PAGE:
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5 Little-Known Google Sheets Functions I Use Everyday

3 minute read

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Spreadsheet functions aren’t just for accountants and financial analysts.

We don’t often find ourselves calculating annual revenue growth or building discounted cash flow models, but we do use spreadsheet functions often throughout the day. The functions we use are what we like to call “everyday formulas” because they are quick ways to solve problems that we face on a daily basis.

From calculating the days we have until a project is due or translating text from a foreign language, there are lots of useful functions tucked away in Google Sheets. We have put together the five functions that we use most often and think you should be using too. 

1. Calculate how many days you have to work on a project


days until due

Using the DATEDIF() function you can calculate the number of days between two dates. We use this when we are assigned a due date on a project or we are trying to figure out how many days we will be out of the office when planning a vacation. Just enter DATEDIF() and between the parentheses insert the start date, then the end date, followed by the unit of measurement (“D” for days, “M” for months, or “Y” for years) and voila!

2. Make sure you are collecting real email addresses


If you send out forms to collect email addresses, the first thing you need to check is if they are real email addresses. Depending on how many you collect, verifying each one manually can be extremely tedious. Cut out the busy work by using the ISEMAIL() function and inserting the email address between the parentheses.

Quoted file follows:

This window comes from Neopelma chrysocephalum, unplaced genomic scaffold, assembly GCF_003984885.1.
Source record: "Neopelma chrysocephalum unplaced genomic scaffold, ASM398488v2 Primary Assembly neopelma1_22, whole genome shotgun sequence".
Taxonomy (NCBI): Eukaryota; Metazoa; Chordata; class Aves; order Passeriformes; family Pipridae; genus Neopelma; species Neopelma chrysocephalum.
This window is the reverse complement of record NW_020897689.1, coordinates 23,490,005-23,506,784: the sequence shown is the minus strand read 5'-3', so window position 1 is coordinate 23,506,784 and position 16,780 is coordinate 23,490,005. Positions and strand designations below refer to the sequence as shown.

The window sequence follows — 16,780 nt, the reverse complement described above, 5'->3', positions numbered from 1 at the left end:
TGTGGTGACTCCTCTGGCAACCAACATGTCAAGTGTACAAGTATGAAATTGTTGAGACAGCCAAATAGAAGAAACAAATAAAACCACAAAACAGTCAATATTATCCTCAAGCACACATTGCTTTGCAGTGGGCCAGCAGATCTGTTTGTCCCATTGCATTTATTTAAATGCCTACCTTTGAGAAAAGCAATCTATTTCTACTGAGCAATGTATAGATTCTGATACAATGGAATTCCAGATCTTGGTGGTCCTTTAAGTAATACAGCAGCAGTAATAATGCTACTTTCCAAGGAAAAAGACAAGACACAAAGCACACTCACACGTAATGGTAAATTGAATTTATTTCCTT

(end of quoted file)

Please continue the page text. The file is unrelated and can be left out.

3. Create hundreds of new email addresses in seconds



If you are creating new email addresses for users on your Google Apps domain, you can easily find the hours in your day winding down. Using a spreadsheet, this task can be done in just a few seconds. The CONCATENATE() function combines all the text from the cells inserted between the parentheses. To create new email addresses, enter all of your users’ first names or initials in one column, their last names in the next column, and then “@yourdomain” in a following column. Concatenate the columns and you’re done! You now have all your new email addresses ready to import.

4. Translate foreign languages


We often receive emails or video comments from people all over the world. Not being multilingual it can be tricky to understand them all. By entering GOOGLETRANSLATE() and selecting the text we want to translate, followed by its original language and then the language we wish to translate it into, we can use our spreadsheet as a virtual foreign language dictionary.

5. Pull live stock market data into a Google Sheet

Although we are not financial analysts, we do like to follow the markets. With the GOOGLEFINANCE() function, you can use Google Sheets to easily keep up with several different financial metrics. This video will show you how to pull real time and historical stock market data directly into a Google Sheet.

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